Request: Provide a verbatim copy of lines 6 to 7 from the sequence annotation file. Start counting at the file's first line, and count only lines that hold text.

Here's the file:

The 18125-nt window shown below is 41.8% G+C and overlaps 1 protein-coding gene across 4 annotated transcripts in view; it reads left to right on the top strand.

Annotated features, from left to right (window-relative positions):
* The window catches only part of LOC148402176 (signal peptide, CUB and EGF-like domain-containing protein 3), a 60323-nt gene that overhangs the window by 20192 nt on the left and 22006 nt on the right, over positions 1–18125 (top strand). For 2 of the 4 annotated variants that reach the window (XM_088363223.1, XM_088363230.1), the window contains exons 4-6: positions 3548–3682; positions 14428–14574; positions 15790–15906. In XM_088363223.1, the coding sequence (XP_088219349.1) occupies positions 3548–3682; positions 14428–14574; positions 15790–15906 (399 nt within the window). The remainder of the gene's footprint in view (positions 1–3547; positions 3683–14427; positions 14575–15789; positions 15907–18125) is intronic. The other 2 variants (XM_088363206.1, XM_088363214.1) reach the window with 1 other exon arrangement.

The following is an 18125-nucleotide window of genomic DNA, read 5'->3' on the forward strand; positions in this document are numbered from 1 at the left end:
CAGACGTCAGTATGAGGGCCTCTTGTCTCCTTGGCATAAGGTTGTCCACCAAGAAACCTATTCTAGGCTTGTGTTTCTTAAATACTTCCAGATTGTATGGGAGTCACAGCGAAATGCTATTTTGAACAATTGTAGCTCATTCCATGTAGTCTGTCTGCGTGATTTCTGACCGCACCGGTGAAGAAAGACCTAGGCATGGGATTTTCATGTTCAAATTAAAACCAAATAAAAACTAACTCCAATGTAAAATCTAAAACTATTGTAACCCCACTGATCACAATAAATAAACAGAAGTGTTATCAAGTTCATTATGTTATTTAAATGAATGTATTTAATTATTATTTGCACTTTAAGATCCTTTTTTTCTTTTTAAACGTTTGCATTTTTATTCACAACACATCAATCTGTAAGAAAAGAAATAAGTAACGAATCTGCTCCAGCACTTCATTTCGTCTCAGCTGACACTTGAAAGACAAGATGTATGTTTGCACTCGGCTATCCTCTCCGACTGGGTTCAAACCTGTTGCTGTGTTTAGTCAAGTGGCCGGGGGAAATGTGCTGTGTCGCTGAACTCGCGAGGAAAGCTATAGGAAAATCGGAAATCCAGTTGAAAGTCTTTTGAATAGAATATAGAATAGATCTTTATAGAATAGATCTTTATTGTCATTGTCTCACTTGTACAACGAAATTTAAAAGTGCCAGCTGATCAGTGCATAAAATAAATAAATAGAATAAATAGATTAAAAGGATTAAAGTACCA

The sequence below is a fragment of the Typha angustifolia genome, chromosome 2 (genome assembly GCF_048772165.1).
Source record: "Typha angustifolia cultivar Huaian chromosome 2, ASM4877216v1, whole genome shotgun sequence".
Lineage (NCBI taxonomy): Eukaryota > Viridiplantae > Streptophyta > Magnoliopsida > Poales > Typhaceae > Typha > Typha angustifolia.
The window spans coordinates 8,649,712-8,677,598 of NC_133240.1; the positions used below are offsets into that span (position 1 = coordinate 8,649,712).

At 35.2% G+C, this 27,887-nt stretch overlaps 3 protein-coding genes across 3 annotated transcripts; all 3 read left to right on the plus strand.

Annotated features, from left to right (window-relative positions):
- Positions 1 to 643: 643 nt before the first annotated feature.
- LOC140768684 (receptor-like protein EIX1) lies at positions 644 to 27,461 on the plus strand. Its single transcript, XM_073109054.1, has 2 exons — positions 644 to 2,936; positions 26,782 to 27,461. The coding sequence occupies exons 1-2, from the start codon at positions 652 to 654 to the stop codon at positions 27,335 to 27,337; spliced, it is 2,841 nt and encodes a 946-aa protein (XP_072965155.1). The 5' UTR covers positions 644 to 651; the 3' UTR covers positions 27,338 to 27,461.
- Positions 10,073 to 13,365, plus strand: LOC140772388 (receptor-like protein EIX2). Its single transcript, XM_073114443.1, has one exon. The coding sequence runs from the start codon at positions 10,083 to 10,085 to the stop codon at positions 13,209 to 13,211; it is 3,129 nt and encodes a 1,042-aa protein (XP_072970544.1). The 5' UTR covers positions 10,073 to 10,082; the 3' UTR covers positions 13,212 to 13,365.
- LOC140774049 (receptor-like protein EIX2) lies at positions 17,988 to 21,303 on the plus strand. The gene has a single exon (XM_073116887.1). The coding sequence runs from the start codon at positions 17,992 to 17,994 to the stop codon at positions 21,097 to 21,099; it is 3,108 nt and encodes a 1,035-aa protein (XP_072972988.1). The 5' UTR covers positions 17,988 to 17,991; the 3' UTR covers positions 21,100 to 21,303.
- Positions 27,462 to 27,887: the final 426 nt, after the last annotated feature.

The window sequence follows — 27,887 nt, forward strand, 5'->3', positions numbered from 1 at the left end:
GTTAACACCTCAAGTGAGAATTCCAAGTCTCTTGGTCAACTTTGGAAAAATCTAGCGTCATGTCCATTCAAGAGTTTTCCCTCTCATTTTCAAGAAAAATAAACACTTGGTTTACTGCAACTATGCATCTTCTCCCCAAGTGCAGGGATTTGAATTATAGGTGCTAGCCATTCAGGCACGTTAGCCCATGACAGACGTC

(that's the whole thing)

The sequence below is a fragment of the Typha angustifolia genome, chromosome 2 (genome assembly GCF_048772165.1).
Source record: "Typha angustifolia cultivar Huaian chromosome 2, ASM4877216v1, whole genome shotgun sequence".